Ethical obligations of lawyers qualified to practise in England and Wales acting as legal representatives in international arbitration
Produced in partnership with Diarmuid Laffan of 4 New Square
Ethical obligations of lawyers qualified to practise in England and Wales acting as legal representatives in international arbitration

The following Arbitration guidance note Produced in partnership with Diarmuid Laffan of 4 New Square provides comprehensive and up to date legal information covering:

  • Ethical obligations of lawyers qualified to practise in England and Wales acting as legal representatives in international arbitration
  • The challenges of ethics in international arbitration
  • Common areas of tension
  • The main sources of ethical norms applicable to lawyers from England and Wales while acting in international arbitration
  • Concluding remarks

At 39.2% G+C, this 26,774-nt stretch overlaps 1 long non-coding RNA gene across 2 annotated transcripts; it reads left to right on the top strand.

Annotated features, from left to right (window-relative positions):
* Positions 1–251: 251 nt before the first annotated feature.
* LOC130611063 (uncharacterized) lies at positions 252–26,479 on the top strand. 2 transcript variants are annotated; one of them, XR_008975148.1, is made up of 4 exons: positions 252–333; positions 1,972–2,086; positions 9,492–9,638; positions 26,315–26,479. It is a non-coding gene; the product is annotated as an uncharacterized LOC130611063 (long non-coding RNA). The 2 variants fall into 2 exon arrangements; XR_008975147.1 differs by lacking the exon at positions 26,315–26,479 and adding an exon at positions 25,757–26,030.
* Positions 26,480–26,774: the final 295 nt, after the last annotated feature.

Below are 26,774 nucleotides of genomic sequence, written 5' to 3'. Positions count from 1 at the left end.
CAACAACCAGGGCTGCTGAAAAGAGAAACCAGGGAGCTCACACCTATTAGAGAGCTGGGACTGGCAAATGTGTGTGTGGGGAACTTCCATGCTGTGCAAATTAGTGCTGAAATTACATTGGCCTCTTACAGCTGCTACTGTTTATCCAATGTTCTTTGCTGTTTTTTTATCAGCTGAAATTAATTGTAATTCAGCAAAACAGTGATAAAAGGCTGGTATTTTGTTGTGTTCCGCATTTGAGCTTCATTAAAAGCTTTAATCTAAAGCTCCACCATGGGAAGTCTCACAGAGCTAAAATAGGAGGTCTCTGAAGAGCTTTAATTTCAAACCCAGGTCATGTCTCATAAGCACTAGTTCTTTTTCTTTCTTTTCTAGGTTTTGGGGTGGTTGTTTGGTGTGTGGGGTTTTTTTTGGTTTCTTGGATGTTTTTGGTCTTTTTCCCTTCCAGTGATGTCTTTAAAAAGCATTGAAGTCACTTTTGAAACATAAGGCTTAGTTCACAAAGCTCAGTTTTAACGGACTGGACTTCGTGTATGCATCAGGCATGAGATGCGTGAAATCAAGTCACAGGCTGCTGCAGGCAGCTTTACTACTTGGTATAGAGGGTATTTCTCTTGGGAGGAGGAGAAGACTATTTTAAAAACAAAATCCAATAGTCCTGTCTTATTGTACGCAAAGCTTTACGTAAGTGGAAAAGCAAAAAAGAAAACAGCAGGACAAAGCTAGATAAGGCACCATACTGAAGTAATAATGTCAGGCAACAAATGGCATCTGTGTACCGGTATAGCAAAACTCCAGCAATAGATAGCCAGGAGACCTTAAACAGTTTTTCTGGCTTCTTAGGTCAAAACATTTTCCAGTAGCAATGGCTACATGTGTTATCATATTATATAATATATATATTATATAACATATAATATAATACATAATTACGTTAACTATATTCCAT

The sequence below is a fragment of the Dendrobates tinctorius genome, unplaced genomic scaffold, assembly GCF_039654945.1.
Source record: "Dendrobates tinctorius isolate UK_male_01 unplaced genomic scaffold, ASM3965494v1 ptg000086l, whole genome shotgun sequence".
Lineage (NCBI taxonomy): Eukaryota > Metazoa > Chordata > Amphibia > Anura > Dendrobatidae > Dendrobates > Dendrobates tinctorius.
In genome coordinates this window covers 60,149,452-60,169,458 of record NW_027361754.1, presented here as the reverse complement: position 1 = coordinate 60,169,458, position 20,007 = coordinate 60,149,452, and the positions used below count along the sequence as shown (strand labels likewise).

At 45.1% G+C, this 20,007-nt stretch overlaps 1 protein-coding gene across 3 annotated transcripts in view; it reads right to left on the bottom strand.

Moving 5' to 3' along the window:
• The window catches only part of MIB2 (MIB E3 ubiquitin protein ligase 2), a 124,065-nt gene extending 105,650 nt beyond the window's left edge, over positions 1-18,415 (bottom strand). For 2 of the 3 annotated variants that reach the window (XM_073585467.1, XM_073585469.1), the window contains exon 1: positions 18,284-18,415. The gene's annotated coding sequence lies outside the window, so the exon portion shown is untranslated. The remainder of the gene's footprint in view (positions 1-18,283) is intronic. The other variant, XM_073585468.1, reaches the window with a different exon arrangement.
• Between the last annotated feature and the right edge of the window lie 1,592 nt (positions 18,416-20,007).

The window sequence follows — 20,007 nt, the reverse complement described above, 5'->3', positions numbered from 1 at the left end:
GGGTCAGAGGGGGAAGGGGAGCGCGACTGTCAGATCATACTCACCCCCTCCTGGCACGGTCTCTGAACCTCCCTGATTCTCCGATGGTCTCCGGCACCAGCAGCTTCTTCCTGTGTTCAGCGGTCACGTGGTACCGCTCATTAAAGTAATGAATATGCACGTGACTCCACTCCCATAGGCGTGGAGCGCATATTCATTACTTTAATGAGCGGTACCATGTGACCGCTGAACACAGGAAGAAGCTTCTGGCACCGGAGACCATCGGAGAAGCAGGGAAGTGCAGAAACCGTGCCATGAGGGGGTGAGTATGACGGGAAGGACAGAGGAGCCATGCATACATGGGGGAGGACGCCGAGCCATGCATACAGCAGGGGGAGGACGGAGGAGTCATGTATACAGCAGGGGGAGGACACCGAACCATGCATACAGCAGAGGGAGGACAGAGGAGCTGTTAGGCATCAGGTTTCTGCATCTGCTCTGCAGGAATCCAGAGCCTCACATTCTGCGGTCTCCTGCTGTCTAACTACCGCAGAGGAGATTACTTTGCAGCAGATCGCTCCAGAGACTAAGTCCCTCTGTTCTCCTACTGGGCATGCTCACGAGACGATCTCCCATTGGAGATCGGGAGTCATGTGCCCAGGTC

The question as to which ethical standards apply to English and Welsh lawyers (English and England are used for convenience) acting in international arbitration proceedings will depend on the specific circumstances of the arbitration in which they are instructed.

The most important factors for practitioners to consider are the following:

  1. the ethical rules of their professional regulator

  2. the ethical rules for lawyers and any relevant laws of the jurisdiction where their arbitration is seated or where they are performing work (such as taking witness statements) which is relevant to an arbitration seated somewhere else

  3. any rules or guidelines accepted to apply by the parties by agreement

  4. any rules imposed by any relevant arbitral institution or organisation

  5. measures taken by arbitral tribunals acting pursuant to an express or implied jurisdiction to regulate their procedure

This is a relatively uncertain area in which the applicable rules are not always easy to identify, and where the practitioner can be left without clear guidance, especially when subject to conflicting ethical norms emanating from different sources (sometimes referred to as the problem of ‘double-deontology’).

The purpose of this Practice Note is not to provide a definitive guide as to the ethical rules that apply to English arbitration lawyers in all scenarios. As will be seen below, that would be impossible in the present environment of international arbitration. It is